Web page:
Ofcom sticks to guns over 1800 refarming, LTE auction


"We regulate for the benefit of the consumer, not the industry"

Ofcom's Group Director of Spectrum Policy, Professor H Nwana has said that Ofcom is still "minded" to approve EE's application to refarm 1800MHz spectrum for LTE services, despite continued strong opposition from Telefonica and Vodafone.

Describing the refarming of 1800MHz as a "very thorny issue", Nwana said that Everything Everywhere's competitors had reacted "very vigorously" and had "promptly rebuked" him for his recent statement that he was "minded" to approve EE's liberalisation application.

Yet speaking to Mobile Europe on the fringes of Informa's LTE World Summit in Barcelona, Nwana said that his principal, government-mandated duty is to regulate for the benefit of the consumer, not the industry.

"I have to regulate for the benefit of consumers and the wider economy, not for the industry. The mobile data curve that we've seen is that customers have soaked up all the broadband supply - so we have to look at the benefits to consumers, e-commerce and to UK Plc of access to 4G. That must be the right thing to do."

"And I have not said we will definitely liberalise. We have said we are "minded" to liberalise, and in fact we have received strong responses to that. Obviously [Vodafone and Telefonica] have reacted very vigourously saying that you are going to give our competitors a 12-18 month head start for LTE. "

Nwana also held on to Ofcom's line that although the auction is happening later than it would have wished, its delay will not delay actual LTE deployment for operators, as spectrum would not be fully cleared in time for use across the UK before late on in 2013 in any case.

The two main issues are clearing DTV channels 61,62,66 as well as mitigating interference on UK airport radar systems that operate at 2.7GHz, a band that sits right next to 2.6GHz LTE spectrum.

Nwana said that some airport receivers are very old, and can hear signal right down as low as 2.4MHz, meaning that the potential for interference — and grounded planes as a result — is high. The solution is to upgrade those receivers, fitting filters to ensure they receive the signals they should. It will be 2013 and even into 2014 before solutions for all the radio types at UK airports are operational, he said. Until then, operators will face exclusion orders and other license conditions for 2.6MHz LTE around airports - meaning that around key areas for operators, the London and South East airports, LTE deployment would necessarily be delayed in any case.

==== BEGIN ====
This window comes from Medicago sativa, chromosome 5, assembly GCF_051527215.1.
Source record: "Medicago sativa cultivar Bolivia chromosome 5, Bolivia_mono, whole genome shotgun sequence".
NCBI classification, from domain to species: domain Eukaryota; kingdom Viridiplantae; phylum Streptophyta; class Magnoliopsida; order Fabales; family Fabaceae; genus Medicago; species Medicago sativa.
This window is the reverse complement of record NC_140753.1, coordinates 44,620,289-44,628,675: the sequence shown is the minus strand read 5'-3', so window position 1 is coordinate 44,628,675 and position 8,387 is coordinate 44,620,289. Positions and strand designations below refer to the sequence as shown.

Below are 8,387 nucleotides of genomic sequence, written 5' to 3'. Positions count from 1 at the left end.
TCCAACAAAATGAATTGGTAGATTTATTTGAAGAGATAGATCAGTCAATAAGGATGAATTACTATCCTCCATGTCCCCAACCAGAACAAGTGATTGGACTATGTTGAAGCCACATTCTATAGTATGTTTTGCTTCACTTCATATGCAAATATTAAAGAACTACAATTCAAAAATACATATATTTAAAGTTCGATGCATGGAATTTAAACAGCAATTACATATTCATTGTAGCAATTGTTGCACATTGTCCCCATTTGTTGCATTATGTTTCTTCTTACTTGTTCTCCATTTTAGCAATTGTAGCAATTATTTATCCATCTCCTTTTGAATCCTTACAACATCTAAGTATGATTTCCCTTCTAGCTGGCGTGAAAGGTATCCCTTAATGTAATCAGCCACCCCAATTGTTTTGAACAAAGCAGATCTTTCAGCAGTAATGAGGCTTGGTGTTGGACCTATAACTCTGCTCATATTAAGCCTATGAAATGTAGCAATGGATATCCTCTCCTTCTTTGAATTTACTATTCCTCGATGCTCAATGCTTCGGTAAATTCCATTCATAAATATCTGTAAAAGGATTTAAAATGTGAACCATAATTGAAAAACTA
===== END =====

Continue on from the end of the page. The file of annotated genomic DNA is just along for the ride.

"We've been clear - the earliest we can clear spectrum around London and the South East is October 2013 - and that's where the operators are likely to start rolling out their networks. That's not guiding our timetable, but every time someone throws rocks at me, I also point out that they would not be able to use that spectrum for quite a while anyway."

That said, Nwana did concede that the spectrum auction process has been difficult.  "We've been trying to get the spectrum on the road in the UK for quite a while, with quite a lot of difficulties."

Nwana said that Ofcom would publish the rules for the auction in July 2012, with applications made before Christmas, and spectrum awarded in 2013.

Other items Nwana clarified for Mobile Europe:

  • The regulator is still proposing to reserve 800MHz spectrum for a fourth operator. Nwana said that the regulator is committed to having four national wholesale providers.
  • The proposal to keep 2x10MHz at 2.6GHz for shared, low power use, is still on the table. This would allow multiple license holders to provide indoor LTE coverage on a local basis. The aim here is to provide the option for companies to build business cases based on indoor capacity and coverage.
  • The re-assignment of license fees for 900MHz spectrum is still likely to be determined, "in some manner", by the price achieved by 800MHz spectrum. This matters because at present, Telefonica and Vodafone pay relatively little for 900MHz spectrum. The two 900MHz license holders are not too keen on the idea, because it means that any bid they make for 800MHz spectrum will effectively boost the fee for their 900MHz spectrum
  • One 800MHz license will carry an obligation to provide 2Mbps service by 2017 to 98% of the population.